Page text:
Ministry of Agriculture says it is pondering exporting one million metric tonnes (MT) of maize surplus anticipated to be realised this year.
The projected surplus islargely attributed to the K140.2 billion Affordable Inputs Programme which benefited 3.4 million farming households and goods rains.
Minister of Agriculture Lobin Lowe said in an interview that they have teamed up with the ministries of Finance and Trade and state produce trader Agricultural Development and Marketing Corporation (Admarc) to discuss best maize surplus export modalities.
He said: “We are trying to find potential markets outside the country and very soon we will be announcing about possibilities of countries buying maize from us.
“Additionally, in terms of managing the post-harvest losses among small-scale farmers, we will ensure Admarc comes on the market early because if it comes late more maize will be lost.”
In a separate interview, minister of Trade Sosten Gwengwe confirmed that government will open up maize exports using export mandates.
“We are waiting for the gazette notice to come out anytime from now. We are not only targeting maize, but also a few other cash crops whose exports have not been organised in the past,” he said.
Gwengwe said export mandates are used to ensure that foreign exchange is repatriated back after the exports.
National Association of Smallholder Farmers in Malawi (Nasfam) chief executive officer Bettie Chinyamunyamu has cautioned government not to be carried away with the surplus, but manage it well to benefit farmers and the economy.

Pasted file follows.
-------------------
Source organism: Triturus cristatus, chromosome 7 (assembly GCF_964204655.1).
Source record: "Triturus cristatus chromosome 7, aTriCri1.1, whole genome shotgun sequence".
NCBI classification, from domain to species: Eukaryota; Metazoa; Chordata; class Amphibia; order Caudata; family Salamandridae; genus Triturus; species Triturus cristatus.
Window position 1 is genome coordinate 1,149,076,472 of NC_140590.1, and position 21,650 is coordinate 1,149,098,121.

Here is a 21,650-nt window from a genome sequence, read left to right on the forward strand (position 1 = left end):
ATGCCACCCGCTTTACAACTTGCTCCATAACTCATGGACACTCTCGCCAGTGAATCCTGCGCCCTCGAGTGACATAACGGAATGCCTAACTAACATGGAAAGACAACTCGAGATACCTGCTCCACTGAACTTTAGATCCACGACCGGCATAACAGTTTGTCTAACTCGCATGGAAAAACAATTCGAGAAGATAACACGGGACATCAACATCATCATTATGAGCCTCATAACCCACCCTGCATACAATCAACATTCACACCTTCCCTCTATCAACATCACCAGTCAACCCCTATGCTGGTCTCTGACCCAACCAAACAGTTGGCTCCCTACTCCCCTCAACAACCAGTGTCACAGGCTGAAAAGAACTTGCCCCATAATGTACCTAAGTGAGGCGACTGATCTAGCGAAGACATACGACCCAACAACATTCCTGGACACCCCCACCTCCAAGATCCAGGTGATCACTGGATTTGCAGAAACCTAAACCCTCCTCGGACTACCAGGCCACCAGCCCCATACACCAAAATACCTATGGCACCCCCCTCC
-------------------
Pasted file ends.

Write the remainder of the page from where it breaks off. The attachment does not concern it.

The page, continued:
She said: “Whenever there is excess supply and government closes the borders barring exportation, it suppresses prices on the local market which does not benefit smallholder farmers.
“It is the excess supply that needs to be exported, international prices are rewarding and if private traders are allowed to export, there is a risk that we may over export and create food shortage.”
Chinyamunyamu said past experience shows that a bumper harvest is followed by acute food shortage because the export markets are not properly managed.
The recent Southern Africa Development Community (Sadc) Synthesis Report on the State of Food and Nutrition Security and Vulnerability found that the number of starving people in Malawi has more than doubled to 2.7 million in 2020/21 season from 1.1 million last year season.
Based on the Sadc statistics, it means that 13 out of every 100 people in rural areas face hunger in the 2020/21 consumption season.